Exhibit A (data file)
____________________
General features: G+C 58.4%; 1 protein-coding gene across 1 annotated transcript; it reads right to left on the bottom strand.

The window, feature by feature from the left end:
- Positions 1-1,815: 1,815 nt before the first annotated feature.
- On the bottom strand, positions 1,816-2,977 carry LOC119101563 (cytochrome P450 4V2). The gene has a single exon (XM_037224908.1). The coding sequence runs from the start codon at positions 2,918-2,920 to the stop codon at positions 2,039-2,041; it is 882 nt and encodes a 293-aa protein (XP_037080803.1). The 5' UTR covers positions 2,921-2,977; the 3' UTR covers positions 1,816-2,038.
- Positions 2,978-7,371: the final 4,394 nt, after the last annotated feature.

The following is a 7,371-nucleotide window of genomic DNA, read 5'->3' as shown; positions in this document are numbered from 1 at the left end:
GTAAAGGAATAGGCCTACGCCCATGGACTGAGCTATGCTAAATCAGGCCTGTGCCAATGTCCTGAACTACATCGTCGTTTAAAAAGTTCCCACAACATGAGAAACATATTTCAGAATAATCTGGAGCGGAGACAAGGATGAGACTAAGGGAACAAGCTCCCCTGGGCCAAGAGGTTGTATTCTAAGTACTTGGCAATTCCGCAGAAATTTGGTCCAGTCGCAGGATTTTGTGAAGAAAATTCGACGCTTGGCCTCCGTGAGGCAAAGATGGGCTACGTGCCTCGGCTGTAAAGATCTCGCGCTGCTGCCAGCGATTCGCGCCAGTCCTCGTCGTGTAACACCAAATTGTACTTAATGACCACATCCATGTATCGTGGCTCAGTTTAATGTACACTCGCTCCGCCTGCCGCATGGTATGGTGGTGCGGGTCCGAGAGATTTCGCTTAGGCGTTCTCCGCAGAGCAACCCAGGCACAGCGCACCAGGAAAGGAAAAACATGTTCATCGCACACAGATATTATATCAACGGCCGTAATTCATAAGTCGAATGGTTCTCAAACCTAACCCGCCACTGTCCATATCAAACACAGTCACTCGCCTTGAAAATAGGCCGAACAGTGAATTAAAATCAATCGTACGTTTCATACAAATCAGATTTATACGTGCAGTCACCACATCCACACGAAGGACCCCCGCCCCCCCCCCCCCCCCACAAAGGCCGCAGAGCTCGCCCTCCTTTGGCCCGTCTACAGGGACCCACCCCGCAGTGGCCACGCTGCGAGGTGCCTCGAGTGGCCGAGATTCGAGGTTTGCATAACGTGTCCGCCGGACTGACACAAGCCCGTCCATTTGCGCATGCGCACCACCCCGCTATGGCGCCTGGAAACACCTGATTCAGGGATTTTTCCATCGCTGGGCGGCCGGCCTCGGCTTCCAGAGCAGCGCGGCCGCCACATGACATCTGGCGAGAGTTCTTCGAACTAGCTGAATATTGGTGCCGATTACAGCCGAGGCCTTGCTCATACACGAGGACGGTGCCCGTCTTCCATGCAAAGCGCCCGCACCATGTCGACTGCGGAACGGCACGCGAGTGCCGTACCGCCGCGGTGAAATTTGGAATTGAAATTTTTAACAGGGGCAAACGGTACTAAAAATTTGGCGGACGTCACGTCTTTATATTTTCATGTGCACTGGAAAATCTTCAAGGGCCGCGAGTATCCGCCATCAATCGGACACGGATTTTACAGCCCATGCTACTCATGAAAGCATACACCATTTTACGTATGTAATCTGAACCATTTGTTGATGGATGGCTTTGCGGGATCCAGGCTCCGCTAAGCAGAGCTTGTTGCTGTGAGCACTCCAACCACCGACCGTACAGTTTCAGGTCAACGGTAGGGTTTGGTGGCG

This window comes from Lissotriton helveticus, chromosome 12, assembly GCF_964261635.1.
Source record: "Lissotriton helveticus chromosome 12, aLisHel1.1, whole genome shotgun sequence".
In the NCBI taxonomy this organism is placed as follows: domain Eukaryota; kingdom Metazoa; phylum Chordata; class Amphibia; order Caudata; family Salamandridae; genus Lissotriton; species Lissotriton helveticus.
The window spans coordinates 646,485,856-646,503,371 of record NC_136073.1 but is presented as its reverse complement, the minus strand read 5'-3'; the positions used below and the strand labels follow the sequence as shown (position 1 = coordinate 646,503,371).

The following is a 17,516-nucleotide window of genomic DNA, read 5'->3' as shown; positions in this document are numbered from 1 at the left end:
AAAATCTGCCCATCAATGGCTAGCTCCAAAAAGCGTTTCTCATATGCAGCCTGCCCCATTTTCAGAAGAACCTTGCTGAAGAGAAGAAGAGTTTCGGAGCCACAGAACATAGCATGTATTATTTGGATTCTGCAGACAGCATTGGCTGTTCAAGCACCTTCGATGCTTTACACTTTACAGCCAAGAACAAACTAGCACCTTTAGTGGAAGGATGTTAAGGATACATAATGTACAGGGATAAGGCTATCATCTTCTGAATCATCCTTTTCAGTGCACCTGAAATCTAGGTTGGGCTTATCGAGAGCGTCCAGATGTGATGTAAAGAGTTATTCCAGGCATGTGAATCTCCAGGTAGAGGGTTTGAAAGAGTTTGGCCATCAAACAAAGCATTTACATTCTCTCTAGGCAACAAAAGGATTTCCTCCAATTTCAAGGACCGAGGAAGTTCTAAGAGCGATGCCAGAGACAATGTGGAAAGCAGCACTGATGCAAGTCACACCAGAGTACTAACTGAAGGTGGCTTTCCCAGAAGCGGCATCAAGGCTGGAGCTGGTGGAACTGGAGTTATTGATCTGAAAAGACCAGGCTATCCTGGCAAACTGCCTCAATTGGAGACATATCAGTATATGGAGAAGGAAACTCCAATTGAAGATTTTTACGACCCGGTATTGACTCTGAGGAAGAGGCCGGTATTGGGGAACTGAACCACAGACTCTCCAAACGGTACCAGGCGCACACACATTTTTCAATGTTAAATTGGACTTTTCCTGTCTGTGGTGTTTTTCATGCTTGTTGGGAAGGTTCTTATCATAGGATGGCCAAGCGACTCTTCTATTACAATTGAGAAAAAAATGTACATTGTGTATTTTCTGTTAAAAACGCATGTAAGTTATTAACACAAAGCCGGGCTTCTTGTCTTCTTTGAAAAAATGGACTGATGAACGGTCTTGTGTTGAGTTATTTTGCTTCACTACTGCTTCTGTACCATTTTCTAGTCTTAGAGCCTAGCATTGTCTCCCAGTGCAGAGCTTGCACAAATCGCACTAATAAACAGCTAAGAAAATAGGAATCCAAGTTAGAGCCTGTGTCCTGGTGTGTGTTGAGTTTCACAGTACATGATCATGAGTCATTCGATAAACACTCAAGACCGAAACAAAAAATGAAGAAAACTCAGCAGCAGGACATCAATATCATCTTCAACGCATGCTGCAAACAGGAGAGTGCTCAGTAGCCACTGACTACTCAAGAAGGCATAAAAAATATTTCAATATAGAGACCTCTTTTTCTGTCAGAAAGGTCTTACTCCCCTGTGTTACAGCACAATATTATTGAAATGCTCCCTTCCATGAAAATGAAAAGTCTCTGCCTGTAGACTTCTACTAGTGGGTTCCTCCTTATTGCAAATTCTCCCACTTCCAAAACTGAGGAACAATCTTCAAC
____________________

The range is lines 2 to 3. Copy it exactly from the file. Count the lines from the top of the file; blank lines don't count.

The window, feature by feature from the left end:
- Positions 1-1,815: 1,815 nt before the first annotated feature.